Tuesday, November 23, 2010

The Gram Nyayalaya: The New Face of the Judiciary

Guest Post by Vasudha Nagaraj

The Gram Nyayalaya: The New Face of the Judiciary

The Gram Nyayalayas Act passed in January 2009 proposes to set up a Magistrate’s court at the Mandal level. In a press release issued on the occasion of Gandhi Jayanti (2nd October, 2009), the Centre announced that there shall be 5000 new courts instituted across the country, that it shall spend approximately 1400 crores for this purpose. The same press release added that the setting up of the Gram Nyayalaya is part of drawing a larger road map for judicial reforms. These new courts, it has been explained, is one of the measures to reduce the backlog and pendency in the subordinate courts by 50%. Any discussion of law reform either by the Chief Justice or the Law Minister have touched upon the setting up of these courts primarily in terms of its impact on reduction of pendency of cases in the subordinate courts.

The Gram Nyayalaya is the latest in the reforms in the structure of the Indian judiciary. The state introduced Fast track Courts and Lok Adalats to address the monumental backlog of cases in the judiciary. Family Courts instituted since 1984 also espouses speedy disposal, sensitive approach and relaxation of strict rules of evidence and procedure. The Gram Nyayalaya seems to be a combination of the objectives of several special courts in contrast to the regular emphasis on the adversarial trial.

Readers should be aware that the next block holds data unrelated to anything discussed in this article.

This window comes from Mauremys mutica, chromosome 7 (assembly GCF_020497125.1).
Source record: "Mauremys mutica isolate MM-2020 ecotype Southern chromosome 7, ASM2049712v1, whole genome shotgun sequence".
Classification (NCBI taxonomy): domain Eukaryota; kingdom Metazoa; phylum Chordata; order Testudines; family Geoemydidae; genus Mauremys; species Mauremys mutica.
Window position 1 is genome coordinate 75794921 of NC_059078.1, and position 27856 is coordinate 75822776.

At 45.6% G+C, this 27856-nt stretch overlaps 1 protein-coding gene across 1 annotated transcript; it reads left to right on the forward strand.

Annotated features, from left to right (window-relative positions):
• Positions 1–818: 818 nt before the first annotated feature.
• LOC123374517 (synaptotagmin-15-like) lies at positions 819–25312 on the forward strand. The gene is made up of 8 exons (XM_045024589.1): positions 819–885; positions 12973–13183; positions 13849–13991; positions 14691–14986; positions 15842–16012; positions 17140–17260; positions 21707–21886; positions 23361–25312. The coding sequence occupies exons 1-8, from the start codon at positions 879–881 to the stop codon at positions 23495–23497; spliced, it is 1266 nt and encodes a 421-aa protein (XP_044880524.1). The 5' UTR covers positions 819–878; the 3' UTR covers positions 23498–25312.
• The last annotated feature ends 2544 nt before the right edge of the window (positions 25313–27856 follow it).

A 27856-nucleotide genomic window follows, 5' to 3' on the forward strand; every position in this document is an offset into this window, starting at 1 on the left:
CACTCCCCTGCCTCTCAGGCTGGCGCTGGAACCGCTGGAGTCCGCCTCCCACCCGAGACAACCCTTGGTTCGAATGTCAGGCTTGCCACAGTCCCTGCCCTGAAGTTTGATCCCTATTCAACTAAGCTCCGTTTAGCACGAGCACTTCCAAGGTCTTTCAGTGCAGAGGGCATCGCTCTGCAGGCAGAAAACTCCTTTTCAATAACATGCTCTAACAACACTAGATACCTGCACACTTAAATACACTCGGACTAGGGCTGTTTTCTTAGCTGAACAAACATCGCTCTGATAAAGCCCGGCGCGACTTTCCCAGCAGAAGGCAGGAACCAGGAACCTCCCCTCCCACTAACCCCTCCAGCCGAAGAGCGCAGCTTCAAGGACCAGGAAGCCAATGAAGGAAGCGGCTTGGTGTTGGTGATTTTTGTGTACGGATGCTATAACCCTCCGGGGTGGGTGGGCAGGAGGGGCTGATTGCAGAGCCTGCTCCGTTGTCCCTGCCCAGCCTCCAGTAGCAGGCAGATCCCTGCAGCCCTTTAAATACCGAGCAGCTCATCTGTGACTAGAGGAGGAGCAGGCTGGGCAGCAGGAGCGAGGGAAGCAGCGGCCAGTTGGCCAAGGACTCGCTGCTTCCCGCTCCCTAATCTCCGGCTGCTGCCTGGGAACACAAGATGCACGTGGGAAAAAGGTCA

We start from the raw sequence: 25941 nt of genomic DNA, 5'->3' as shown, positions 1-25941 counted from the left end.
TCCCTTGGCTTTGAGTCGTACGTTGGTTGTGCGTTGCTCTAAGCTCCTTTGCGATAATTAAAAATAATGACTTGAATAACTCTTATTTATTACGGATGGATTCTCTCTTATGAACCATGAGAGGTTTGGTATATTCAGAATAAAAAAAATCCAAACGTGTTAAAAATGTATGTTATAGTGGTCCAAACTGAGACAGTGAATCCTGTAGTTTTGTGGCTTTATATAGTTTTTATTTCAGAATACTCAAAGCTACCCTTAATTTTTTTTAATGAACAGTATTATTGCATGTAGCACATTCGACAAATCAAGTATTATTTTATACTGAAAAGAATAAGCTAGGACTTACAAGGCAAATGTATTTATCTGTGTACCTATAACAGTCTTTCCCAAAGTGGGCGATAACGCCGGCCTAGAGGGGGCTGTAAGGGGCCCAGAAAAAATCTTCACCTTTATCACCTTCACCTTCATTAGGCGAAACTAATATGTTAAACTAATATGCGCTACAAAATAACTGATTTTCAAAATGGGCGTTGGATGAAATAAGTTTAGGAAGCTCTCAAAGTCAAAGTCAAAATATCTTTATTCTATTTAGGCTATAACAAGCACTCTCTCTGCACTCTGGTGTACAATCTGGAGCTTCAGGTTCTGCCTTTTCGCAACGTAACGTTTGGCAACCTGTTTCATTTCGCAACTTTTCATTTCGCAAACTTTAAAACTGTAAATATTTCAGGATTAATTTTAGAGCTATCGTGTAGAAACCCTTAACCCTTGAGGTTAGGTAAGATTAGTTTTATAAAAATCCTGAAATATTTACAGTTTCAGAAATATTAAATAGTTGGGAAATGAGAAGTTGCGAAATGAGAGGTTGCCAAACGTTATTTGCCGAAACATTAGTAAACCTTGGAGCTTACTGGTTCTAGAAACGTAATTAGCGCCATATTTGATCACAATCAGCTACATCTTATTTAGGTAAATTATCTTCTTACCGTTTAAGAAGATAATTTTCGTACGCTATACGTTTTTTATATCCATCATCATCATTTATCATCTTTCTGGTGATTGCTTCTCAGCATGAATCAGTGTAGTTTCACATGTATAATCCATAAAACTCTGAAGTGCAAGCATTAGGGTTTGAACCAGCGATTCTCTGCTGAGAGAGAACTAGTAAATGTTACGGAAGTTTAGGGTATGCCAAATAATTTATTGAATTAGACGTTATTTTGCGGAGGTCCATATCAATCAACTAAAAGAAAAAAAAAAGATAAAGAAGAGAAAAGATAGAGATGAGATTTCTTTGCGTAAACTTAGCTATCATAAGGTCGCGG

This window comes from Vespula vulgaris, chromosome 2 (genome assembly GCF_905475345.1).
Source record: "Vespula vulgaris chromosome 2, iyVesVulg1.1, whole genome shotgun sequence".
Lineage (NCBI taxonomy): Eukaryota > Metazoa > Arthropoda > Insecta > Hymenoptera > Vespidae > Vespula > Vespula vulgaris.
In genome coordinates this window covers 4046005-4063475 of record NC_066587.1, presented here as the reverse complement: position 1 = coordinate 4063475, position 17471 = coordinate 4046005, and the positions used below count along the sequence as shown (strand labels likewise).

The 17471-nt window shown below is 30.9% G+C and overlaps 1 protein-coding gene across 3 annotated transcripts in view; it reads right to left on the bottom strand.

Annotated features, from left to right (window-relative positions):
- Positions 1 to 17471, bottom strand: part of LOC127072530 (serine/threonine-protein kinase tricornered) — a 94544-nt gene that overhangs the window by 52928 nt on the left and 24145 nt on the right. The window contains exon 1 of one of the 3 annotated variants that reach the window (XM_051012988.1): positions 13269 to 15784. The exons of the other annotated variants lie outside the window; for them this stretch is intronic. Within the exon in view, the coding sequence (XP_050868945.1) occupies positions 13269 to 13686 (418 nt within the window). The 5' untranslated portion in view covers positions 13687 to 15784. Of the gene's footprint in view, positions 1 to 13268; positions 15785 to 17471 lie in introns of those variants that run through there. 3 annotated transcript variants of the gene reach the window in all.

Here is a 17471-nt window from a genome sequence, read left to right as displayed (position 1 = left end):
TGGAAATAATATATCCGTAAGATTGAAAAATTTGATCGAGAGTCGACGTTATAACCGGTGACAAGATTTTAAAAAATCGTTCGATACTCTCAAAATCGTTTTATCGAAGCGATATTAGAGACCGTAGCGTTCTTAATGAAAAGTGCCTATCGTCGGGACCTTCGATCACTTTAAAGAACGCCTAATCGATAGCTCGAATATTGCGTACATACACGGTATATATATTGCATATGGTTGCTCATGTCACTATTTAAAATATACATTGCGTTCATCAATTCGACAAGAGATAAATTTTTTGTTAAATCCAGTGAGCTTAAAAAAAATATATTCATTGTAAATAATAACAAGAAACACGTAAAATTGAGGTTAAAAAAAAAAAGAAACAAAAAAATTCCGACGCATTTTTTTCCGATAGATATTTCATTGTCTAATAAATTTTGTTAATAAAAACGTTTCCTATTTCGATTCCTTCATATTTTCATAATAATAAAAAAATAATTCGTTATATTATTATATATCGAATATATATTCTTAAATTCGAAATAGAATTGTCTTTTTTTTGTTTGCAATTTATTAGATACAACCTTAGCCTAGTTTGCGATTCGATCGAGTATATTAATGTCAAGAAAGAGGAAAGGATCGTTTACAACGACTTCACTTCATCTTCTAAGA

A Round Table was organised in Hyderabad on 19 September, 2009 with several lawyers practicing in the District Courts to discuss the scope and possibilities of these new courts. The following is a report of the main issues that came up in the discussion.

The Gram Nyayalaya as a different court was proposed by the 114th Law Commission (lawcommissionofindia.nic.in) way back in 1986. The report recommended the concept of the Gram Nyayalaya with two objectives. While addressing the pendency in the subordinate courts was the major objective, the other objective was the introduction of a participatory forum of justice. To make it participatory the Law Commission recommended that the Magistrate be accompanied by two lay persons who shall act as Judges, that the legal training of the Magistrate will be complemented by the knowledge of the lay persons who would bring in the much required socio-economic dimension to adjudication. It was proposed that such a model of adjudication will be best suited for rural litigation. The Law Commission also observed that such a court would be ideally suited for the villages as the nature of disputes coming before such a court would be ‘simple, uncomplicated and easy of solution’ and that such disputes should not be enmeshed in procedural claptrap. The report suggests that such a litigation is expensive both for the state as well as the litigant. However the participatory aspect has been set aside in the current Act and we find the Gram Nyayalaya manned by the regular Judicial First Class Magistrate. Its features are: